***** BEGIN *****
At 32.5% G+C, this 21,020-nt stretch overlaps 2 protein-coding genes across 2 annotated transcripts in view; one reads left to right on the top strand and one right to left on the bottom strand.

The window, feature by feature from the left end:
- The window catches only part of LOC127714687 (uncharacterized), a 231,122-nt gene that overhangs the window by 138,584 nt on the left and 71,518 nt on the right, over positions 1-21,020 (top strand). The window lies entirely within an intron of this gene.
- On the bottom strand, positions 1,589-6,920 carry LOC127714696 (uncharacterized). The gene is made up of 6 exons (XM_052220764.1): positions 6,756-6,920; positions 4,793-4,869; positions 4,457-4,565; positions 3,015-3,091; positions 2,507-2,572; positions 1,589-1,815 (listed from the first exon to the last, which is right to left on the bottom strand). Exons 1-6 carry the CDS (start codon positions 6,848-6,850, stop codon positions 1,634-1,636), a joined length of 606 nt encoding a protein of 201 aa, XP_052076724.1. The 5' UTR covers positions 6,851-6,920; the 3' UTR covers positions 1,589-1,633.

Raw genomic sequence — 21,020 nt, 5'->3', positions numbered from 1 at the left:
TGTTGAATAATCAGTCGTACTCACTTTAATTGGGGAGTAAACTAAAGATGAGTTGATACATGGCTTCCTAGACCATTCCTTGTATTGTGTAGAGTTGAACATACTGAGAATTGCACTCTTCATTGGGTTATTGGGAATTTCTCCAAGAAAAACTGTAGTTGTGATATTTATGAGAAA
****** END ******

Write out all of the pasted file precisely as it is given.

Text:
At 32.5% G+C, this 21,020-nt stretch overlaps 2 protein-coding genes across 2 annotated transcripts in view; one reads left to right on the top strand and one right to left on the bottom strand.

The window, feature by feature from the left end:
- The window catches only part of LOC127714687 (uncharacterized), a 231,122-nt gene that overhangs the window by 138,584 nt on the left and 71,518 nt on the right, over positions 1-21,020 (top strand). The window lies entirely within an intron of this gene.
- On the bottom strand, positions 1,589-6,920 carry LOC127714696 (uncharacterized). The gene is made up of 6 exons (XM_052220764.1): positions 6,756-6,920; positions 4,793-4,869; positions 4,457-4,565; positions 3,015-3,091; positions 2,507-2,572; positions 1,589-1,815 (listed from the first exon to the last, which is right to left on the bottom strand). Exons 1-6 carry the CDS (start codon positions 6,848-6,850, stop codon positions 1,634-1,636), a joined length of 606 nt encoding a protein of 201 aa, XP_052076724.1. The 5' UTR covers positions 6,851-6,920; the 3' UTR covers positions 1,589-1,633.

Raw genomic sequence — 21,020 nt, 5'->3', positions numbered from 1 at the left:
TGTTGAATAATCAGTCGTACTCACTTTAATTGGGGAGTAAACTAAAGATGAGTTGATACATGGCTTCCTAGACCATTCCTTGTATTGTGTAGAGTTGAACATACTGAGAATTGCACTCTTCATTGGGTTATTGGGAATTTCTCCAAGAAAAACTGTAGTTGTGATATTTATGAGAAA